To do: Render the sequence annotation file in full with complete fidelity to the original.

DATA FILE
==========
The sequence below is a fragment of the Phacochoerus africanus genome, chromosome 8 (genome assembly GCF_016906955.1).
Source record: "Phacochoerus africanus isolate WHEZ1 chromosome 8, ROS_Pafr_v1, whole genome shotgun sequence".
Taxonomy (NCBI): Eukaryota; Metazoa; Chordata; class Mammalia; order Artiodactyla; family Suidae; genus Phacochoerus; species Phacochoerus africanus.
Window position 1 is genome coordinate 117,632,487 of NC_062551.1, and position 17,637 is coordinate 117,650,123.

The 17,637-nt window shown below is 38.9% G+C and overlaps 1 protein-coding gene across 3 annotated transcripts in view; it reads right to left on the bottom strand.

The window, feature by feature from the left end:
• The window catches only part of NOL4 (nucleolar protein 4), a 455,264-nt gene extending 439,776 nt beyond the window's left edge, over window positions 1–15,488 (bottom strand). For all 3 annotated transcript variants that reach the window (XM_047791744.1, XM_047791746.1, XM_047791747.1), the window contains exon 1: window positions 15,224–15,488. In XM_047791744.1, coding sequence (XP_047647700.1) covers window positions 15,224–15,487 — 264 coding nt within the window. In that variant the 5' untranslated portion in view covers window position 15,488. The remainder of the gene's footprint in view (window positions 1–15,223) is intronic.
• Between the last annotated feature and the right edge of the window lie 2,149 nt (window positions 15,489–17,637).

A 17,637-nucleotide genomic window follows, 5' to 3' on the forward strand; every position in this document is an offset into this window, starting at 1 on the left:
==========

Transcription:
The sequence below is a fragment of the Phacochoerus africanus genome, chromosome 8 (genome assembly GCF_016906955.1).
Source record: "Phacochoerus africanus isolate WHEZ1 chromosome 8, ROS_Pafr_v1, whole genome shotgun sequence".
Taxonomy (NCBI): Eukaryota; Metazoa; Chordata; class Mammalia; order Artiodactyla; family Suidae; genus Phacochoerus; species Phacochoerus africanus.
Window position 1 is genome coordinate 117,632,487 of NC_062551.1, and position 17,637 is coordinate 117,650,123.

The 17,637-nt window shown below is 38.9% G+C and overlaps 1 protein-coding gene across 3 annotated transcripts in view; it reads right to left on the bottom strand.

The window, feature by feature from the left end:
• The window catches only part of NOL4 (nucleolar protein 4), a 455,264-nt gene extending 439,776 nt beyond the window's left edge, over window positions 1–15,488 (bottom strand). For all 3 annotated transcript variants that reach the window (XM_047791744.1, XM_047791746.1, XM_047791747.1), the window contains exon 1: window positions 15,224–15,488. In XM_047791744.1, coding sequence (XP_047647700.1) covers window positions 15,224–15,487 — 264 coding nt within the window. In that variant the 5' untranslated portion in view covers window position 15,488. The remainder of the gene's footprint in view (window positions 1–15,223) is intronic.
• Between the last annotated feature and the right edge of the window lie 2,149 nt (window positions 15,489–17,637).

A 17,637-nucleotide genomic window follows, 5' to 3' on the forward strand; every position in this document is an offset into this window, starting at 1 on the left: